The Morality of The Rational, and How We Shape Meaning from The Void
I was recently talking to someone about how uncertain everything is. There are different opinions on everything - from what’s really happening in politics to the healthiest diet to follow. With so many different opinions, we could easily become overwhelmed, and decide that since we can never really know, we should just stop trying.
But of course, life is lived in spite of uncertainty. We trust science until it changes, we trust people until they prove themselves untrustworthy. Things change all the time, but that doesn’t stop us from plunging ahead, making our best guesses in the face of the unknown.
All of life is an exercise in creating confidence out of uncertainty, distilling meaning from the void.
But that means that we human beings have a massive responsibility. We can quite literally make the world mean anything we want it to. In a special sense, we are like gods, writing the world as we see it.
That does not mean, however, that we should simply craft whatever meaning we want. Some people have taken the uncertainty, and their awareness of their own power, and have written bizarre and horrific interpretations. Others have decided that since there is a void, that they too will become little voids, embracing nihilism, using their power to create only more nothingness.
I see things differently. To me, our power is a chance to exercise a morality of truth. We can choose to exercise self-control and integrity as we create meaning.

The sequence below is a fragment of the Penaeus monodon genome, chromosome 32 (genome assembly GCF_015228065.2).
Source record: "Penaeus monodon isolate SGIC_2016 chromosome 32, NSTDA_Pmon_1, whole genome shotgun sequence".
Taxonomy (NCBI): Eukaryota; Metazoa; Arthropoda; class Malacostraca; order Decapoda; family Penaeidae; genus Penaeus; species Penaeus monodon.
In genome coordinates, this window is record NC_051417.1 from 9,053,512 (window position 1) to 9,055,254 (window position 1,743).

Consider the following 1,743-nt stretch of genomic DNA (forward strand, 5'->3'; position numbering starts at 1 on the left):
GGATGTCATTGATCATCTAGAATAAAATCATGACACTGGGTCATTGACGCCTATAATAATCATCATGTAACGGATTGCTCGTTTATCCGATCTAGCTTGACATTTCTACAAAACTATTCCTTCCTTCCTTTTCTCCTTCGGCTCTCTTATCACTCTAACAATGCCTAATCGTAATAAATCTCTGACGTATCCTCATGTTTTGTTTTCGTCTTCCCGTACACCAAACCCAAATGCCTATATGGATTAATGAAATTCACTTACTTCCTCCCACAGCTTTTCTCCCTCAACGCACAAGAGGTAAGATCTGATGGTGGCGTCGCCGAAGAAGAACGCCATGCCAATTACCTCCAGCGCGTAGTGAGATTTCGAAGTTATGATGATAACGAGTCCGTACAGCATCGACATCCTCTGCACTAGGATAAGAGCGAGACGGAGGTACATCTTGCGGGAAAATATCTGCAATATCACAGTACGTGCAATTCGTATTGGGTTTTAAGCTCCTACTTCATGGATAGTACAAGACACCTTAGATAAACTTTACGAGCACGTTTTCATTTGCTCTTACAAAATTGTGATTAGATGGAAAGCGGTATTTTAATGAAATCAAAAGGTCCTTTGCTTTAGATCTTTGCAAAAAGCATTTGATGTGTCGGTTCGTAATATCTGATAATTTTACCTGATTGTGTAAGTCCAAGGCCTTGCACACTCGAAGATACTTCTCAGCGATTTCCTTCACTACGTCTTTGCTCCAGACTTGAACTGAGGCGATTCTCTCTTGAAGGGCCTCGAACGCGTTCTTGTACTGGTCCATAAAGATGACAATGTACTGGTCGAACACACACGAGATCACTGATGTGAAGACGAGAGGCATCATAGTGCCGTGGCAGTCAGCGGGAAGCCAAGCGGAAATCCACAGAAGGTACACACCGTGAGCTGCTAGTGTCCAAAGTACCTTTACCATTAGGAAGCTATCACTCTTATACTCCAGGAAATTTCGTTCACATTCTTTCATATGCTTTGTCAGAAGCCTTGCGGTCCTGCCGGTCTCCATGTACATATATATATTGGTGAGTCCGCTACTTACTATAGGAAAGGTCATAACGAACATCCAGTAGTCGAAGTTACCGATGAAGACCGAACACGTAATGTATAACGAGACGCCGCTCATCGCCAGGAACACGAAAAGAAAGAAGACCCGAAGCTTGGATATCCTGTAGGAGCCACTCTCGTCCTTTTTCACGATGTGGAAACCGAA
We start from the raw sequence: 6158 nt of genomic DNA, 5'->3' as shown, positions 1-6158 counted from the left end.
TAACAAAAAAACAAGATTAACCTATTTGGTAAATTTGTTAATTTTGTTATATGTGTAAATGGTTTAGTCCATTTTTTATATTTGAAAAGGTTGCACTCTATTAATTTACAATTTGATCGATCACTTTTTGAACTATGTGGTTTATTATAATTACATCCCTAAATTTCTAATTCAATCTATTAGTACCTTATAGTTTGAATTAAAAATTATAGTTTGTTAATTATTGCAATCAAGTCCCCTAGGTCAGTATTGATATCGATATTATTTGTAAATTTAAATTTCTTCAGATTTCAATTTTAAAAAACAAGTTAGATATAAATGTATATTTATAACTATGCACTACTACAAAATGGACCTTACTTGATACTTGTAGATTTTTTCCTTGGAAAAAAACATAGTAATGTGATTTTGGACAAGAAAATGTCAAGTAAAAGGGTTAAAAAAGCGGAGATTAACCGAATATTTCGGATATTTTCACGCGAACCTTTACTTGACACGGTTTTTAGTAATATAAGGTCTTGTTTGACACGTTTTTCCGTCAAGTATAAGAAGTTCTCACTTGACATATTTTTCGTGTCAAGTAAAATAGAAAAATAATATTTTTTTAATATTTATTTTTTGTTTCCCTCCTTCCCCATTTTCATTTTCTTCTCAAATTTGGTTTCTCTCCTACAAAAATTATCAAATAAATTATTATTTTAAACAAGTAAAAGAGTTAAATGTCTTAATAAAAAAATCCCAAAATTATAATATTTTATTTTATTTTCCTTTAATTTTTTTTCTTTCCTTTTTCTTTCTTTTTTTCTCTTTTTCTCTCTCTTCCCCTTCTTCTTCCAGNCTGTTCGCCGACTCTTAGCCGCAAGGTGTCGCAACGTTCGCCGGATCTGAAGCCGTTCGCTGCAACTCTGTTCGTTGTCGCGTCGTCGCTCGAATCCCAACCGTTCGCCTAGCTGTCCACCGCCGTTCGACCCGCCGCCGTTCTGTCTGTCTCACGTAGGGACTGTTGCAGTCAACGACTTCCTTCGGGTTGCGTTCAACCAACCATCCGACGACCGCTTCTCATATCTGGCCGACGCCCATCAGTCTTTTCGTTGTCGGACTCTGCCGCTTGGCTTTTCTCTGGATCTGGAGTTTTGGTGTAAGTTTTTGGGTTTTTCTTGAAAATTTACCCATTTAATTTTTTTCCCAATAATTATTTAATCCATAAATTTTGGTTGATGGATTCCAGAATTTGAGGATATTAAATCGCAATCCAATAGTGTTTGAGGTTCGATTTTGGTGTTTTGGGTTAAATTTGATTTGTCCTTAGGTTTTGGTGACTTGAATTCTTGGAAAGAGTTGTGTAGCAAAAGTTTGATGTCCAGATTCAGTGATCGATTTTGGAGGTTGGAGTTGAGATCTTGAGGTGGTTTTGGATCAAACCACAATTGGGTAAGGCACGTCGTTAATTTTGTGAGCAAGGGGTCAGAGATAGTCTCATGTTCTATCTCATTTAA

I don’t mean simply that we weigh the consequences, for instance, of believing that the holocaust never happened. That’s a morality, but a morality about the effects of our beliefs. I’m talking about a morality that pertains to how we believe, and how we come to conclusions.
The scientific method is a particularly strong type of such morality. It maintains a very definite understanding of what sorts of things may be said, and to what degrees of certainty. It doesn’t allow us to simply say anything we want; it requires us to be very precise, and to only say things that could be verified by others. It is a certain sort of universal equality - an assertion that the truths that matter are discernible from any vantage point.
The principles of rational thought are another such morality. There are many more.
What all of these have in common is that they require us to sacrifice something. Many people will get into arguments about meaning and truth, and hold onto their positions no matter what. This means that at a certain point, when it suits their purposes, they will abandon rationality.
A person of character, in contrast - someone exercising a personal morality of meaning and belief - won’t use just any argument that comes to them. Instead, they will constrain themselves, putting forward their beliefs and assertions with integrity, in a humble manner. And when they can’t say something within their principles of rationality or science or whatever else, they will not say it. They will allow others to be right, they will allow themselves to be wrong.
We certainly don’t have to act this way. We can absolve ourselves of any constraints on our choices of meaning. We can be right every single time. But to exercise character, responsibility, consideration for others - this is what it is to act like an adult when it comes to interpreting the world.